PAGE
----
Lucye Rafferty/The Hoya Chuck VanSant

Chuck Vansant

Interim Coordinator of LGBTQ Resources

What was your reaction to being named Georgetown’s interim Coordinator of LGBTQ Resources?

My first response was one of caution. I wanted to be sure that the position had the support it needed in what might be perceived to be a harsh environment for these issues. Dr. Olson’s follow-up conversations with me, and ongoing support of the position, have assured me that he and the institution are invested in providing support and services for LGBTQ students at Georgetown. The community, as well, has been enthusiastically supportive, and I am grateful.

Do you think the university should have more resources on campus for LGBTQ students besides a coordinator?

Having a coordinator at Georgetown was a huge step in beginning to meet the needs of LGBTQ students. This position is the first such position in the country at a Catholic institution. The LGBTQ Working Group, in conversation with Dr. Todd Olson, will continue the conversation to identify services and institutions necessary for full inclusion and success for LGBTQ people at Georgetown.

What are the biggest challenges you see LGBTQ students facing on Georgetown’s campus?

Coming out is hard for every LGBTQ person, and every person has to come out on their own terms. One essential aspect of supporting that process in healthy ways is to have a safe community. Though improving daily, LGBTQ people at Georgetown continue to hear and see words and accusations that push us farther into the closet and make us feel less welcome in the community.

How do you reconcile the mandates of your position with Georgetown’s affiliation with Catholicism, a religion that has been generally not accepted homosexuality?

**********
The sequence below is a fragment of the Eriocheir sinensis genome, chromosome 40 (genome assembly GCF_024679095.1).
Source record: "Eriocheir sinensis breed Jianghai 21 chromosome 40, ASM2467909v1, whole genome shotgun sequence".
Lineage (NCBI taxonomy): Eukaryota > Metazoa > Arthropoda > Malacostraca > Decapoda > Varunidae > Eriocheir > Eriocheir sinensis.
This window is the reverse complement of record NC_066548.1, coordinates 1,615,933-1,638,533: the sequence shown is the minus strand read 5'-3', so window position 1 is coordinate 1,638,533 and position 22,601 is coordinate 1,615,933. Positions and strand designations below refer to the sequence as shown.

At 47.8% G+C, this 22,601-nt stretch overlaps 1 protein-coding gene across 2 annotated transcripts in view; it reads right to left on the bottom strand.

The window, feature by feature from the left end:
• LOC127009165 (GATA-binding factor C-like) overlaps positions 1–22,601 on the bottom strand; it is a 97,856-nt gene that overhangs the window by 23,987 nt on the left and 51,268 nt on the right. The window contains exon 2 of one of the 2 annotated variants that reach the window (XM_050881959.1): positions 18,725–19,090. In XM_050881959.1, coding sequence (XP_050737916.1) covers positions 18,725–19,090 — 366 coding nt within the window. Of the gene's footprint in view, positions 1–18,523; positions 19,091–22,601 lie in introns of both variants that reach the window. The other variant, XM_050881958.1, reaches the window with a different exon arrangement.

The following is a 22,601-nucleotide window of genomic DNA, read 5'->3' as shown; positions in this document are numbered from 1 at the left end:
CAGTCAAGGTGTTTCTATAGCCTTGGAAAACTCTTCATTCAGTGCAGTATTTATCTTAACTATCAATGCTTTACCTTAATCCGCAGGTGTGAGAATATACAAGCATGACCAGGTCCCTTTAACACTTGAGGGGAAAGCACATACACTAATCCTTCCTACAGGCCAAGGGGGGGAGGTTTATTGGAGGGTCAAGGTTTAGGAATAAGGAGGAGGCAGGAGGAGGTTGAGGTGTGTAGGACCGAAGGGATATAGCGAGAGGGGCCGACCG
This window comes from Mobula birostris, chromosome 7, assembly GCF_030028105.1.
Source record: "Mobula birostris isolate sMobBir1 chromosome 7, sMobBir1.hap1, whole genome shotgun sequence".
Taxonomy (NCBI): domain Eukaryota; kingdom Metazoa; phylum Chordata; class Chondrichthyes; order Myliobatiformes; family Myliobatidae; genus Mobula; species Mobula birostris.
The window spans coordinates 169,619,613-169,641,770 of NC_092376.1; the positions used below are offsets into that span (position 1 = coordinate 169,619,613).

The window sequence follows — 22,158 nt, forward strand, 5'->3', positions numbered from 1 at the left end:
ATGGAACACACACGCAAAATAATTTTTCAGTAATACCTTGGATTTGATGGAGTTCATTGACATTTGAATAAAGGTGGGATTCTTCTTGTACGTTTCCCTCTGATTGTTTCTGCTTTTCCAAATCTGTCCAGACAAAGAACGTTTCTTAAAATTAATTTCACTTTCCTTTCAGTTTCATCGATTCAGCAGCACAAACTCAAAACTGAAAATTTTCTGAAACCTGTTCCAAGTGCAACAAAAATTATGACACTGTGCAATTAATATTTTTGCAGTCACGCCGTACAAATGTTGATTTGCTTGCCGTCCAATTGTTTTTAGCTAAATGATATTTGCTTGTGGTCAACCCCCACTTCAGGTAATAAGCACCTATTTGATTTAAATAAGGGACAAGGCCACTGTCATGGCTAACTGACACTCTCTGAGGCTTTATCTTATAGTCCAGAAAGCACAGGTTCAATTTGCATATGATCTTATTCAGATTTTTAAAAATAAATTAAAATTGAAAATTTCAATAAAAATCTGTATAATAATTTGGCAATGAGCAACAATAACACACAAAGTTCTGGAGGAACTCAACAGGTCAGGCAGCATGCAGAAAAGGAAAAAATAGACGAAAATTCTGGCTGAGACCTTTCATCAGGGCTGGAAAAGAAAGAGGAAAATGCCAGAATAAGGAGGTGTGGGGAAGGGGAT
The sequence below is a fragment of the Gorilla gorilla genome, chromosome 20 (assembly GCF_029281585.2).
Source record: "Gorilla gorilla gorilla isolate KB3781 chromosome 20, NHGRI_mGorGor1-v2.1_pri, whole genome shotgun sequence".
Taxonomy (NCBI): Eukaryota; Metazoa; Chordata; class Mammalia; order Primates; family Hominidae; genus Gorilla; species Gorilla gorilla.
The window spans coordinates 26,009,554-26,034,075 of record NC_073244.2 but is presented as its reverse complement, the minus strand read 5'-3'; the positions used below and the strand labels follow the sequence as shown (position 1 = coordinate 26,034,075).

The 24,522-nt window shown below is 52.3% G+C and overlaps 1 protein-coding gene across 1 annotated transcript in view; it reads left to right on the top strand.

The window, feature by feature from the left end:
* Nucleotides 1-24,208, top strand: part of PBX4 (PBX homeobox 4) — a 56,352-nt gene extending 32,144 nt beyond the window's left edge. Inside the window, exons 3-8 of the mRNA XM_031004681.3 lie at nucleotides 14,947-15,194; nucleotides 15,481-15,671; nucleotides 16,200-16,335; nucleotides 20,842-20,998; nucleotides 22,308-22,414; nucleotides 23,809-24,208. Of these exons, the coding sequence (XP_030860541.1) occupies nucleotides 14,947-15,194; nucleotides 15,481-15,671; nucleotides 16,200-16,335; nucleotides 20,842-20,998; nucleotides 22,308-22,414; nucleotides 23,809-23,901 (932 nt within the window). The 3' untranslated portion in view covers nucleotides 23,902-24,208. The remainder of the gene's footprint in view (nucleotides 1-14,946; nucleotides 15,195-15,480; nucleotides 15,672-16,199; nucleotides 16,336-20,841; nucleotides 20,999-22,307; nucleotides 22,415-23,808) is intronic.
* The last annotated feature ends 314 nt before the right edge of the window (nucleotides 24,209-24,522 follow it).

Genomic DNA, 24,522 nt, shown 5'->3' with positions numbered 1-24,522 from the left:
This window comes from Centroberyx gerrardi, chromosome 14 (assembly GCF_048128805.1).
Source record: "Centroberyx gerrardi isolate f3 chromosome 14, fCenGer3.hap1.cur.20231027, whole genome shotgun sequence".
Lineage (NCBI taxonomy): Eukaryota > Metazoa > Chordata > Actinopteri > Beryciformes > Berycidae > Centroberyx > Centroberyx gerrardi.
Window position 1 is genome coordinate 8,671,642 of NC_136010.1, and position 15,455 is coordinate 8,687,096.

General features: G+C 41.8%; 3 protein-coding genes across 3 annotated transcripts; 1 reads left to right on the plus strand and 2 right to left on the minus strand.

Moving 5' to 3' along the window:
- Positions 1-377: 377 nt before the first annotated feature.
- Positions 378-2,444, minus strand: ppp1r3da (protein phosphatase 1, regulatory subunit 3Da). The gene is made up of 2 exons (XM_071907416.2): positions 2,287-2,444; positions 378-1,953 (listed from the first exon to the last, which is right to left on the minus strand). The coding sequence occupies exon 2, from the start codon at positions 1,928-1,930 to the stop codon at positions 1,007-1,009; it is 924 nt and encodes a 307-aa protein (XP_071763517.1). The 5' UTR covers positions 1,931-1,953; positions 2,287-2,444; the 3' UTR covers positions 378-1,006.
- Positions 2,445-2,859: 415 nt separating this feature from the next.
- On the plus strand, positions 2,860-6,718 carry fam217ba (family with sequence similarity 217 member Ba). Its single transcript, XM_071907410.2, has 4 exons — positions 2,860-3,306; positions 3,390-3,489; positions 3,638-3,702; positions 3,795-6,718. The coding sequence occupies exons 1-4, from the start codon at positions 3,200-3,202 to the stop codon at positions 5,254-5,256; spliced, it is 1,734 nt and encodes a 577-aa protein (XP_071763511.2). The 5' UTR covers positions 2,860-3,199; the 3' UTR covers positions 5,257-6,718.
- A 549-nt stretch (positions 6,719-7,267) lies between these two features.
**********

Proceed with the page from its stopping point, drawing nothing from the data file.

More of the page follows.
The United States Conference of Catholic Bishops, in a statement entitled “Always Our Children: A Pastoral Message to Parents of Homosexual Children and Suggestions for Pastoral inisters,” affirms that “[e]very person has an inherent dignity because he or she is created in God’s image.” That same document calls us to understand “sexual orientation (heterosexual or homosexual) as a deep-seated dimension of one’s personality.” I believe, and especially in a Jesuit institution that teaches a care for the whole person, we have an obligation to support fully individual LGBTQ persons and to work towards a fully accepting community.

What are some of the political issues you are most interested in on a national level?

I have never thought of myself as a seriously political person, believing that the quality of my life depends more on the personal relationships I develop. However, I have become more aware of how significantly the political process either recognizes or ignores my existence and either confirms or denies my fundamental rights. I have become more and more interested in seeing this country come to recognize and support in serious and fundamental ways the loving and committed relationships that LGBT people desire and many have.

What was the latest movie you saw, and what did you think of it?

This question is a difficult one for me, because I rarely go to the theater to see a movie. So, the last movie I saw on HBO was “Oceans 11.” I’ll give my usual response to movies … “It was OK.”

How would you complete this song: “What the world needs now…?”

… “is love, sweet love?” Dare I improve on perfection in poetry or sentiment?

Have a reaction to this article? Write a letter to the editor.

Comments are closed.